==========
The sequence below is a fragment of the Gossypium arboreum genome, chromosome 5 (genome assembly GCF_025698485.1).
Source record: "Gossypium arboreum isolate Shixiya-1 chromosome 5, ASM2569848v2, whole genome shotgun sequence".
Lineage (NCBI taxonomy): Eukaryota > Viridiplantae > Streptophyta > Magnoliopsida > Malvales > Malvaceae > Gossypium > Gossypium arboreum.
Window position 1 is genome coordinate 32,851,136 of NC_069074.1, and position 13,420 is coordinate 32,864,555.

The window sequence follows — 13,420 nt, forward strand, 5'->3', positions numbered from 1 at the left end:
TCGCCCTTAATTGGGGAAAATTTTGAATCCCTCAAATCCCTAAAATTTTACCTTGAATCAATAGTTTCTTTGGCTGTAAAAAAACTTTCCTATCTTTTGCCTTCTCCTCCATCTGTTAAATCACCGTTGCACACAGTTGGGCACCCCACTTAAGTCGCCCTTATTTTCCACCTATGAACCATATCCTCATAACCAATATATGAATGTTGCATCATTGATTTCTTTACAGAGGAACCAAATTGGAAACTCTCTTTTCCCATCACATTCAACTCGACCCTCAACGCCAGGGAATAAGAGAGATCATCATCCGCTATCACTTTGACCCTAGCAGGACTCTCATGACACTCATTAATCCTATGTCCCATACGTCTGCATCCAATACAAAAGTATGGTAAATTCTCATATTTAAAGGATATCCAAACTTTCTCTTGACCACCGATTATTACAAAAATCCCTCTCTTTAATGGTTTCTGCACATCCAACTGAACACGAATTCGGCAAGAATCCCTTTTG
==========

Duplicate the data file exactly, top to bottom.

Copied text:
The sequence below is a fragment of the Gossypium arboreum genome, chromosome 5 (genome assembly GCF_025698485.1).
Source record: "Gossypium arboreum isolate Shixiya-1 chromosome 5, ASM2569848v2, whole genome shotgun sequence".
Lineage (NCBI taxonomy): Eukaryota > Viridiplantae > Streptophyta > Magnoliopsida > Malvales > Malvaceae > Gossypium > Gossypium arboreum.
Window position 1 is genome coordinate 32,851,136 of NC_069074.1, and position 13,420 is coordinate 32,864,555.

The window sequence follows — 13,420 nt, forward strand, 5'->3', positions numbered from 1 at the left end:
TCGCCCTTAATTGGGGAAAATTTTGAATCCCTCAAATCCCTAAAATTTTACCTTGAATCAATAGTTTCTTTGGCTGTAAAAAAACTTTCCTATCTTTTGCCTTCTCCTCCATCTGTTAAATCACCGTTGCACACAGTTGGGCACCCCACTTAAGTCGCCCTTATTTTCCACCTATGAACCATATCCTCATAACCAATATATGAATGTTGCATCATTGATTTCTTTACAGAGGAACCAAATTGGAAACTCTCTTTTCCCATCACATTCAACTCGACCCTCAACGCCAGGGAATAAGAGAGATCATCATCCGCTATCACTTTGACCCTAGCAGGACTCTCATGACACTCATTAATCCTATGTCCCATACGTCTGCATCCAATACAAAAGTATGGTAAATTCTCATATTTAAAGGATATCCAAACTTTCTCTTGACCACCGATTATTACAAAAATCCCTCTCTTTAATGGTTTCTGCACATCCAACTGAACACGAATTCGGCAAGAATCCCTTTTG